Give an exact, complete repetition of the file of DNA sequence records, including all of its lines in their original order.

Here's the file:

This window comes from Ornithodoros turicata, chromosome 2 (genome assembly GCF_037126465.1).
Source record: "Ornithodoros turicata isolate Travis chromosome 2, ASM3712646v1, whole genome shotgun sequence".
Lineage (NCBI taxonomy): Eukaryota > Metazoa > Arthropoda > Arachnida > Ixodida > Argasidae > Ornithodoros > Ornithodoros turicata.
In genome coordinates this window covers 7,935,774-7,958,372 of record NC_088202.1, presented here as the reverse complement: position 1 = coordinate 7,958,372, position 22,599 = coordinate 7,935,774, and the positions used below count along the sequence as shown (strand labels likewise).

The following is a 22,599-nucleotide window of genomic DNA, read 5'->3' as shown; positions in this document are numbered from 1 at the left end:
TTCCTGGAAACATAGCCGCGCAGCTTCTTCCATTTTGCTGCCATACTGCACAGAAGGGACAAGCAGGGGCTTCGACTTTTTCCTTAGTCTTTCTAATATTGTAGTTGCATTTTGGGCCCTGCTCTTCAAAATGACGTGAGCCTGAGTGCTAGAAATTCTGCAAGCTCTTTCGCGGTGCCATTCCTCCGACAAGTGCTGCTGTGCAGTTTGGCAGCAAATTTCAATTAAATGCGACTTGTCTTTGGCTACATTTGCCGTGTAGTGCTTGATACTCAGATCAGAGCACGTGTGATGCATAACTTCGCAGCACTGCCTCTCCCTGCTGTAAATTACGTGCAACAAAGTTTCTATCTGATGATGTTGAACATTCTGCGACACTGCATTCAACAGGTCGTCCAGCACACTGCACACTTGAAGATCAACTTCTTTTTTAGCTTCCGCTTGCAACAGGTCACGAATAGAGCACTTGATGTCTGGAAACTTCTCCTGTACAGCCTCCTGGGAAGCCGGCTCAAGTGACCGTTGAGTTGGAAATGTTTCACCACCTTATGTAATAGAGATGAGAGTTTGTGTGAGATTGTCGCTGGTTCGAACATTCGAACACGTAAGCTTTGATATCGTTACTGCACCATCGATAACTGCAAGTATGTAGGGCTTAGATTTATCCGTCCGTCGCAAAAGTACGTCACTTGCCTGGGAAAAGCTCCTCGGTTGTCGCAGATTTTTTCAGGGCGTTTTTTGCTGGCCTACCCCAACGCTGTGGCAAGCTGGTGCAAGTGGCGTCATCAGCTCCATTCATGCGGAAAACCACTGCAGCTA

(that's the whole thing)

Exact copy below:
This window comes from Ornithodoros turicata, chromosome 2 (genome assembly GCF_037126465.1).
Source record: "Ornithodoros turicata isolate Travis chromosome 2, ASM3712646v1, whole genome shotgun sequence".
Lineage (NCBI taxonomy): Eukaryota > Metazoa > Arthropoda > Arachnida > Ixodida > Argasidae > Ornithodoros > Ornithodoros turicata.
In genome coordinates this window covers 7,935,774-7,958,372 of record NC_088202.1, presented here as the reverse complement: position 1 = coordinate 7,958,372, position 22,599 = coordinate 7,935,774, and the positions used below count along the sequence as shown (strand labels likewise).

The following is a 22,599-nucleotide window of genomic DNA, read 5'->3' as shown; positions in this document are numbered from 1 at the left end:
TTCCTGGAAACATAGCCGCGCAGCTTCTTCCATTTTGCTGCCATACTGCACAGAAGGGACAAGCAGGGGCTTCGACTTTTTCCTTAGTCTTTCTAATATTGTAGTTGCATTTTGGGCCCTGCTCTTCAAAATGACGTGAGCCTGAGTGCTAGAAATTCTGCAAGCTCTTTCGCGGTGCCATTCCTCCGACAAGTGCTGCTGTGCAGTTTGGCAGCAAATTTCAATTAAATGCGACTTGTCTTTGGCTACATTTGCCGTGTAGTGCTTGATACTCAGATCAGAGCACGTGTGATGCATAACTTCGCAGCACTGCCTCTCCCTGCTGTAAATTACGTGCAACAAAGTTTCTATCTGATGATGTTGAACATTCTGCGACACTGCATTCAACAGGTCGTCCAGCACACTGCACACTTGAAGATCAACTTCTTTTTTAGCTTCCGCTTGCAACAGGTCACGAATAGAGCACTTGATGTCTGGAAACTTCTCCTGTACAGCCTCCTGGGAAGCCGGCTCAAGTGACCGTTGAGTTGGAAATGTTTCACCACCTTATGTAATAGAGATGAGAGTTTGTGTGAGATTGTCGCTGGTTCGAACATTCGAACACGTAAGCTTTGATATCGTTACTGCACCATCGATAACTGCAAGTATGTAGGGCTTAGATTTATCCGTCCGTCGCAAAAGTACGTCACTTGCCTGGGAAAAGCTCCTCGGTTGTCGCAGATTTTTTCAGGGCGTTTTTTGCTGGCCTACCCCAACGCTGTGGCAAGCTGGTGCAAGTGGCGTCATCAGCTCCATTCATGCGGAAAACCACTGCAGCTA